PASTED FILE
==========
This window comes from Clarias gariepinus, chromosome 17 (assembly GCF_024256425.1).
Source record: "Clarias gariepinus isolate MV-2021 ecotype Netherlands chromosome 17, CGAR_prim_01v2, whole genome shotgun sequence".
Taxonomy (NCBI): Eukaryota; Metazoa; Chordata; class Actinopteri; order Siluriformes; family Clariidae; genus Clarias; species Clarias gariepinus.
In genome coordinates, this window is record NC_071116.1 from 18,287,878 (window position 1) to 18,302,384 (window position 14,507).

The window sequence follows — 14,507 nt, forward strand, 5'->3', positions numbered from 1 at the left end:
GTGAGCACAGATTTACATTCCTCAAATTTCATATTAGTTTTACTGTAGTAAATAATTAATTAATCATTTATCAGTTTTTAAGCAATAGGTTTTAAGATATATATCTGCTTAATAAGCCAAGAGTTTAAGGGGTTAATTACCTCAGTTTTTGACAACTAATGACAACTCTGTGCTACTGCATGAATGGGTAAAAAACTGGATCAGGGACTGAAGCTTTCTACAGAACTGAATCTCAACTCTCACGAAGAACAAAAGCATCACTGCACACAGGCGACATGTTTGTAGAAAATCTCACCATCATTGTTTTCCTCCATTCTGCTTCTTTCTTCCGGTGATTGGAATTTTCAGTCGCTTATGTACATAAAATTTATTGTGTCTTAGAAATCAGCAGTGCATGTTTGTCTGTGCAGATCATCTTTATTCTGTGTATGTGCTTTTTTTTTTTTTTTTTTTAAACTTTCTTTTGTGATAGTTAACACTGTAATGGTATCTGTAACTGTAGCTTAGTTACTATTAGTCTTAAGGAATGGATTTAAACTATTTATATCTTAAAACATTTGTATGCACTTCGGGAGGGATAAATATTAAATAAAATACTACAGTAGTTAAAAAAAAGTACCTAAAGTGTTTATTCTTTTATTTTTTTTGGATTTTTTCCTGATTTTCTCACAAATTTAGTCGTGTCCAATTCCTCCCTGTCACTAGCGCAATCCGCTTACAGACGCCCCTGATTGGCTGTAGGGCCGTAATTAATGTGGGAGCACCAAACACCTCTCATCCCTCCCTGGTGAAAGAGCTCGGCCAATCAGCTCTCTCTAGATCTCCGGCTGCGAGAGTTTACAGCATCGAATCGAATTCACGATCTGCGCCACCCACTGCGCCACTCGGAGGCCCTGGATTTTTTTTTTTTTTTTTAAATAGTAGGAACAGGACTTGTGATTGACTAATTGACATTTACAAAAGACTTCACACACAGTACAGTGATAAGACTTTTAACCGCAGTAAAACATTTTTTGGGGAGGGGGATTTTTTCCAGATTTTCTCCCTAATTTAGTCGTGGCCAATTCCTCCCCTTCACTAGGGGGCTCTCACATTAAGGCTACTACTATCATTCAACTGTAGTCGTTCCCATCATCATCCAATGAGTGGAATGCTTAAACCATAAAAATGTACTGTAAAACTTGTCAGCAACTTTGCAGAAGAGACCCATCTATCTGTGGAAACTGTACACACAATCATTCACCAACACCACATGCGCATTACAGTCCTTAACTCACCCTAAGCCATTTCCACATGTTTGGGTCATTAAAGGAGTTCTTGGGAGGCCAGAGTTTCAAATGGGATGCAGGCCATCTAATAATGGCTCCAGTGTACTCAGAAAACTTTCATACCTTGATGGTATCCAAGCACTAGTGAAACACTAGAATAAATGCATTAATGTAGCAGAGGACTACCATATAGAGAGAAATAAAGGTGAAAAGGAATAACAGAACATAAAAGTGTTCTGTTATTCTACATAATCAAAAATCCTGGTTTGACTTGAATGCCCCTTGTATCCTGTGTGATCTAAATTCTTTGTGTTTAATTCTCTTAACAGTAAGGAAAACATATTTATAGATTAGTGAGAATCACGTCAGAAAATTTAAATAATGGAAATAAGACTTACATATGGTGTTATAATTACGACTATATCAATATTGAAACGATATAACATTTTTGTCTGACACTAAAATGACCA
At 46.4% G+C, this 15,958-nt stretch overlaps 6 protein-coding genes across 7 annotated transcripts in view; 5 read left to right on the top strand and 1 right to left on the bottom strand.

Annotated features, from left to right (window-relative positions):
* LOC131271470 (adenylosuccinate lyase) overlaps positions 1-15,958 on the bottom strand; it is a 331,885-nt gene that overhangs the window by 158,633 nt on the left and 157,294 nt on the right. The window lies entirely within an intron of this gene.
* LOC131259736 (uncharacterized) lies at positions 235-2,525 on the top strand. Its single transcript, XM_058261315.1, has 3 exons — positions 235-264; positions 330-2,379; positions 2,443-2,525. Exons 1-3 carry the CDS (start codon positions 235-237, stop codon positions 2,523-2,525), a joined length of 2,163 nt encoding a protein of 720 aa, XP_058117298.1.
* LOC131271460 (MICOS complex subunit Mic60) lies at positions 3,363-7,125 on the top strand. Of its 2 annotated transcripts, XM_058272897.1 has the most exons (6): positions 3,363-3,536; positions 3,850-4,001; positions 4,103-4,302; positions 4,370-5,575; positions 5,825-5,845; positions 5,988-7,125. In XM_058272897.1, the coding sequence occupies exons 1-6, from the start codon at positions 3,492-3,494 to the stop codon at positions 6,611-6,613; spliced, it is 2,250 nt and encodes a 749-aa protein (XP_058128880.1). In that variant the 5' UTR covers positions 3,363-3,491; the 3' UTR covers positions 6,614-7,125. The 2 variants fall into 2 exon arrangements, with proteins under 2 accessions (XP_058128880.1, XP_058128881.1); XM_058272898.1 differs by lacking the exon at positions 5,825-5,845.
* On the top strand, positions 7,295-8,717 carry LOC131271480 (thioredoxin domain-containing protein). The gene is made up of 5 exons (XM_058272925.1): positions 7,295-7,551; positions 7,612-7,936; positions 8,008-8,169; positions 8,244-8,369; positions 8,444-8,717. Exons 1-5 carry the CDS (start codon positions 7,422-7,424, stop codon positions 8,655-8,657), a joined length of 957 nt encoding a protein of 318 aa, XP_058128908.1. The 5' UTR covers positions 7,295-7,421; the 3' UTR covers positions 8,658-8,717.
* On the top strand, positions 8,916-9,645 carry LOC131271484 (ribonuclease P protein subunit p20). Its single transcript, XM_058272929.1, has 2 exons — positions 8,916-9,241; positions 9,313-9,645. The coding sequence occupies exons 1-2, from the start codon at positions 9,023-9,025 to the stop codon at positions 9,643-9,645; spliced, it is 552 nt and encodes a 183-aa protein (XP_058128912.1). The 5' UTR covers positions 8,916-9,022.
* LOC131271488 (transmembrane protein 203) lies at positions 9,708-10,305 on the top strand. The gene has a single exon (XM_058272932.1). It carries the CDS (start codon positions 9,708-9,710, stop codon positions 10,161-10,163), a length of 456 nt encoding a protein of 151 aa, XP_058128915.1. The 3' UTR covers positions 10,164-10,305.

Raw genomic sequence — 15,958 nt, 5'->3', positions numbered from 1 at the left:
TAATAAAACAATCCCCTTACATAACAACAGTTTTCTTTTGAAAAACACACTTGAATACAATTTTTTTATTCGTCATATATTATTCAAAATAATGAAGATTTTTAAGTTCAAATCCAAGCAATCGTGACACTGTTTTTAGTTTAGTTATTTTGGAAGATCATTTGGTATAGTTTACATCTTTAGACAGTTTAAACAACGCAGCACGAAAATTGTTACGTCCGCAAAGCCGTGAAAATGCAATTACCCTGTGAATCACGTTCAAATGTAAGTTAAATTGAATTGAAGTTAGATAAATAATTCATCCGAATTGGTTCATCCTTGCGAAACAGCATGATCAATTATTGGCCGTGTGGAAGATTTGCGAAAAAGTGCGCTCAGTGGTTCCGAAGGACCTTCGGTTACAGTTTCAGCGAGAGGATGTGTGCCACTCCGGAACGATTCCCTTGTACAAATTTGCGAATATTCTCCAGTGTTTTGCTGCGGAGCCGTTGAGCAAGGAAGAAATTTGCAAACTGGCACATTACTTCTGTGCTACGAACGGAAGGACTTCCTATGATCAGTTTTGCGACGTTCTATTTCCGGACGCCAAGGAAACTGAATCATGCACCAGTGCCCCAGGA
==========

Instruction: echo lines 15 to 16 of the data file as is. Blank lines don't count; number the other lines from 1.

Raw genomic sequence — 15,958 nt, 5'->3', positions numbered from 1 at the left:
TAATAAAACAATCCCCTTACATAACAACAGTTTTCTTTTGAAAAACACACTTGAATACAATTTTTTTATTCGTCATATATTATTCAAAATAATGAAGATTTTTAAGTTCAAATCCAAGCAATCGTGACACTGTTTTTAGTTTAGTTATTTTGGAAGATCATTTGGTATAGTTTACATCTTTAGACAGTTTAAACAACGCAGCACGAAAATTGTTACGTCCGCAAAGCCGTGAAAATGCAATTACCCTGTGAATCACGTTCAAATGTAAGTTAAATTGAATTGAAGTTAGATAAATAATTCATCCGAATTGGTTCATCCTTGCGAAACAGCATGATCAATTATTGGCCGTGTGGAAGATTTGCGAAAAAGTGCGCTCAGTGGTTCCGAAGGACCTTCGGTTACAGTTTCAGCGAGAGGATGTGTGCCACTCCGGAACGATTCCCTTGTACAAATTTGCGAATATTCTCCAGTGTTTTGCTGCGGAGCCGTTGAGCAAGGAAGAAATTTGCAAACTGGCACATTACTTCTGTGCTACGAACGGAAGGACTTCCTATGATCAGTTTTGCGACGTTCTATTTCCGGACGCCAAGGAAACTGAATCATGCACCAGTGCCCCAGGA